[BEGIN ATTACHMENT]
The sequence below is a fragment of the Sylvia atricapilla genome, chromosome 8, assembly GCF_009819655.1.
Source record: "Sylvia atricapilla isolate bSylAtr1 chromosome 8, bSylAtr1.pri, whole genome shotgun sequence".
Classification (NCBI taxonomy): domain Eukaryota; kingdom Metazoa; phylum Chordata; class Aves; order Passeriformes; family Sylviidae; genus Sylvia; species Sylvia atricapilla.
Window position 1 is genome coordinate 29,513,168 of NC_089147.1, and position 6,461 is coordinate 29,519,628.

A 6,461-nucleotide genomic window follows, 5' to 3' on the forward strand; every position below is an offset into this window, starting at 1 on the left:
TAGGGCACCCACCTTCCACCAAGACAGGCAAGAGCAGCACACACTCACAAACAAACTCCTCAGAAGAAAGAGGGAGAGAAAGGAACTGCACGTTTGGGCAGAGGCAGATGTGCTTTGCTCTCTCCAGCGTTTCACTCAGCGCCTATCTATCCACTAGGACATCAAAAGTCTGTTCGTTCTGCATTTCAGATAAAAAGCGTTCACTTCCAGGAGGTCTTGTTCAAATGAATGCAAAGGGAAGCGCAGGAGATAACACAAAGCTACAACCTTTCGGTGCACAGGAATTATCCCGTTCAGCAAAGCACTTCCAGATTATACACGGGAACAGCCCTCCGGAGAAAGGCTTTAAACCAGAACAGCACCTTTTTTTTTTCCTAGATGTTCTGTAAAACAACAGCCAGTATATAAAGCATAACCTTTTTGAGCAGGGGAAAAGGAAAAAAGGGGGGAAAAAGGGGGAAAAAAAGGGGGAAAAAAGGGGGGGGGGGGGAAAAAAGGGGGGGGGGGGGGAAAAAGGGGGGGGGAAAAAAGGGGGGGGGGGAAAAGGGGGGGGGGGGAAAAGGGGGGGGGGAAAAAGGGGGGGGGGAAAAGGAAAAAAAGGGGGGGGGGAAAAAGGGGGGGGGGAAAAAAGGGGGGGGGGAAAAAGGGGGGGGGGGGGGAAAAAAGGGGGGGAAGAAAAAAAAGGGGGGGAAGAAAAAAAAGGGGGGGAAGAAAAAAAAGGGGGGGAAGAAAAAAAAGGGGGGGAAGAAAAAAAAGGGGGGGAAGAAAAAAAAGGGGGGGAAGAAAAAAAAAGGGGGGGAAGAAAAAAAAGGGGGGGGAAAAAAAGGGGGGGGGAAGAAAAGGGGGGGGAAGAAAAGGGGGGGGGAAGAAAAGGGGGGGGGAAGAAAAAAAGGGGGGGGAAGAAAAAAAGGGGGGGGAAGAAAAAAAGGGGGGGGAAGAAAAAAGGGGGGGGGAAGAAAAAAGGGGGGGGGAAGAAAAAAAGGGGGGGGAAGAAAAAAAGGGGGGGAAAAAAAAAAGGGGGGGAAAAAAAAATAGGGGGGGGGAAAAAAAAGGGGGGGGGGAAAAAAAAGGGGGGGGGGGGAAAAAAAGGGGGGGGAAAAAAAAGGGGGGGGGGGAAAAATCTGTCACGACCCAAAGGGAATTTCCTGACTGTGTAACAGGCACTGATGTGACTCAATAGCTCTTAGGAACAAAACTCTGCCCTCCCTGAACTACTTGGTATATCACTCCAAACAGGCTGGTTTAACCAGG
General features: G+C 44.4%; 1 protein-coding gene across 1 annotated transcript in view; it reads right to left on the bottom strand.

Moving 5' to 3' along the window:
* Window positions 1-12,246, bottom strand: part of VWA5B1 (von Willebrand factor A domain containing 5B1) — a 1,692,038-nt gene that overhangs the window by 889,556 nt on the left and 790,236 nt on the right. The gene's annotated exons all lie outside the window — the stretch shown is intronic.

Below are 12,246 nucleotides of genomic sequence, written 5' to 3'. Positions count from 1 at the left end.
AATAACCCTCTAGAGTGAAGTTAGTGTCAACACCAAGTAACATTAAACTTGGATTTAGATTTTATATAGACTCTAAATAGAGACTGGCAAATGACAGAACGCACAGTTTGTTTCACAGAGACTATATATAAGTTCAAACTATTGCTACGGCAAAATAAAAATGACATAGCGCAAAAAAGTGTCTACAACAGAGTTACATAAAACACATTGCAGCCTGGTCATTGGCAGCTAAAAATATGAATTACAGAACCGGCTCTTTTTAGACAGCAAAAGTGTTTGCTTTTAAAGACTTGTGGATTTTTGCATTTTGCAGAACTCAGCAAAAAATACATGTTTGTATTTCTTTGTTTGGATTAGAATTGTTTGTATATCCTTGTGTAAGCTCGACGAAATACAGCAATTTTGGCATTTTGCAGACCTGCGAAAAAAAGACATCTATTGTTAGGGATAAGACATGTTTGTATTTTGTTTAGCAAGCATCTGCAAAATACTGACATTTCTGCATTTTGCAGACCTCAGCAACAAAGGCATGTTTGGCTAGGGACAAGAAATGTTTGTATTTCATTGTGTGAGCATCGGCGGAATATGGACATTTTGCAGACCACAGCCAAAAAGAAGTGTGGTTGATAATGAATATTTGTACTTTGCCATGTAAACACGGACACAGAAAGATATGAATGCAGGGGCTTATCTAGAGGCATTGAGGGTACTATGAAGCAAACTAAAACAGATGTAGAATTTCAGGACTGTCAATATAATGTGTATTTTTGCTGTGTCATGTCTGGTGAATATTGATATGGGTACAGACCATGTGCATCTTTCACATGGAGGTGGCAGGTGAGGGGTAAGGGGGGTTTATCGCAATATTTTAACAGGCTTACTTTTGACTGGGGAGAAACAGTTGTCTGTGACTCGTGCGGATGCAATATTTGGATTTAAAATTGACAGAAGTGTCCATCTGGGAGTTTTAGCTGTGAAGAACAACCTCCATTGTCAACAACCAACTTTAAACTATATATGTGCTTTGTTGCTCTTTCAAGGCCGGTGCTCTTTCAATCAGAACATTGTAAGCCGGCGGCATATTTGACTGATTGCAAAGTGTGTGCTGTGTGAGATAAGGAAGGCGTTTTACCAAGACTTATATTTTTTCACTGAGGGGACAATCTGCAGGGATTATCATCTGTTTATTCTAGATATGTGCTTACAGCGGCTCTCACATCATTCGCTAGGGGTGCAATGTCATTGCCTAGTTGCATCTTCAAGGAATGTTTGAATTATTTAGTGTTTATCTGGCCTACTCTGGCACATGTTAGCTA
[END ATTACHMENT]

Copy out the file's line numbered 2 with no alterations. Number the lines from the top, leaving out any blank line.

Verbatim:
Source record: "Sylvia atricapilla isolate bSylAtr1 chromosome 8, bSylAtr1.pri, whole genome shotgun sequence".